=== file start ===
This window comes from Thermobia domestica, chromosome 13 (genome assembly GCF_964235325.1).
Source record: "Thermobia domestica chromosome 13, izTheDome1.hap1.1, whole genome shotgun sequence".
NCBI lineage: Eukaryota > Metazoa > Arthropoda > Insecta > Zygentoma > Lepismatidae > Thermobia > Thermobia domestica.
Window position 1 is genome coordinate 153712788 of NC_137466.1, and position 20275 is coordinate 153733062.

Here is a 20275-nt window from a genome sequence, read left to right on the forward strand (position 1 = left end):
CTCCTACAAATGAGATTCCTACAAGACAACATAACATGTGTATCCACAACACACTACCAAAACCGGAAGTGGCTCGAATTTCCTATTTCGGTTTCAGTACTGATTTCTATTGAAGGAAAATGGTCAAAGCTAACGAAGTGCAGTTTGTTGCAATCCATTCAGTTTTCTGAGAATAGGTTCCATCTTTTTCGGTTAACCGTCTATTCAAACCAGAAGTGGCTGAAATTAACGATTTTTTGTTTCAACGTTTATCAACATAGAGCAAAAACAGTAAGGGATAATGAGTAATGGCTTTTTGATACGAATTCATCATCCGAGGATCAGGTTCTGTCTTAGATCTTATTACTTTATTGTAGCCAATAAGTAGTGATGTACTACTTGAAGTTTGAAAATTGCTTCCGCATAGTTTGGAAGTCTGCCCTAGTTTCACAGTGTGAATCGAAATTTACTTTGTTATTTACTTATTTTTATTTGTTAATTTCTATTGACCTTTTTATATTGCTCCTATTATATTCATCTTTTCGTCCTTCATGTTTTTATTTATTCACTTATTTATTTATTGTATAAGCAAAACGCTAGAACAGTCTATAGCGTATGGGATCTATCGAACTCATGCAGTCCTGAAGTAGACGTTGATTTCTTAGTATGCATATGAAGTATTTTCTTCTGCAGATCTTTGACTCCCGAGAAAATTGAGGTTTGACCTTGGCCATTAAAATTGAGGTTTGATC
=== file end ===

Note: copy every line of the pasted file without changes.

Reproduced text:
This window comes from Thermobia domestica, chromosome 13 (genome assembly GCF_964235325.1).
Source record: "Thermobia domestica chromosome 13, izTheDome1.hap1.1, whole genome shotgun sequence".
NCBI lineage: Eukaryota > Metazoa > Arthropoda > Insecta > Zygentoma > Lepismatidae > Thermobia > Thermobia domestica.
Window position 1 is genome coordinate 153712788 of NC_137466.1, and position 20275 is coordinate 153733062.

Here is a 20275-nt window from a genome sequence, read left to right on the forward strand (position 1 = left end):
CTCCTACAAATGAGATTCCTACAAGACAACATAACATGTGTATCCACAACACACTACCAAAACCGGAAGTGGCTCGAATTTCCTATTTCGGTTTCAGTACTGATTTCTATTGAAGGAAAATGGTCAAAGCTAACGAAGTGCAGTTTGTTGCAATCCATTCAGTTTTCTGAGAATAGGTTCCATCTTTTTCGGTTAACCGTCTATTCAAACCAGAAGTGGCTGAAATTAACGATTTTTTGTTTCAACGTTTATCAACATAGAGCAAAAACAGTAAGGGATAATGAGTAATGGCTTTTTGATACGAATTCATCATCCGAGGATCAGGTTCTGTCTTAGATCTTATTACTTTATTGTAGCCAATAAGTAGTGATGTACTACTTGAAGTTTGAAAATTGCTTCCGCATAGTTTGGAAGTCTGCCCTAGTTTCACAGTGTGAATCGAAATTTACTTTGTTATTTACTTATTTTTATTTGTTAATTTCTATTGACCTTTTTATATTGCTCCTATTATATTCATCTTTTCGTCCTTCATGTTTTTATTTATTCACTTATTTATTTATTGTATAAGCAAAACGCTAGAACAGTCTATAGCGTATGGGATCTATCGAACTCATGCAGTCCTGAAGTAGACGTTGATTTCTTAGTATGCATATGAAGTATTTTCTTCTGCAGATCTTTGACTCCCGAGAAAATTGAGGTTTGACCTTGGCCATTAAAATTGAGGTTTGATC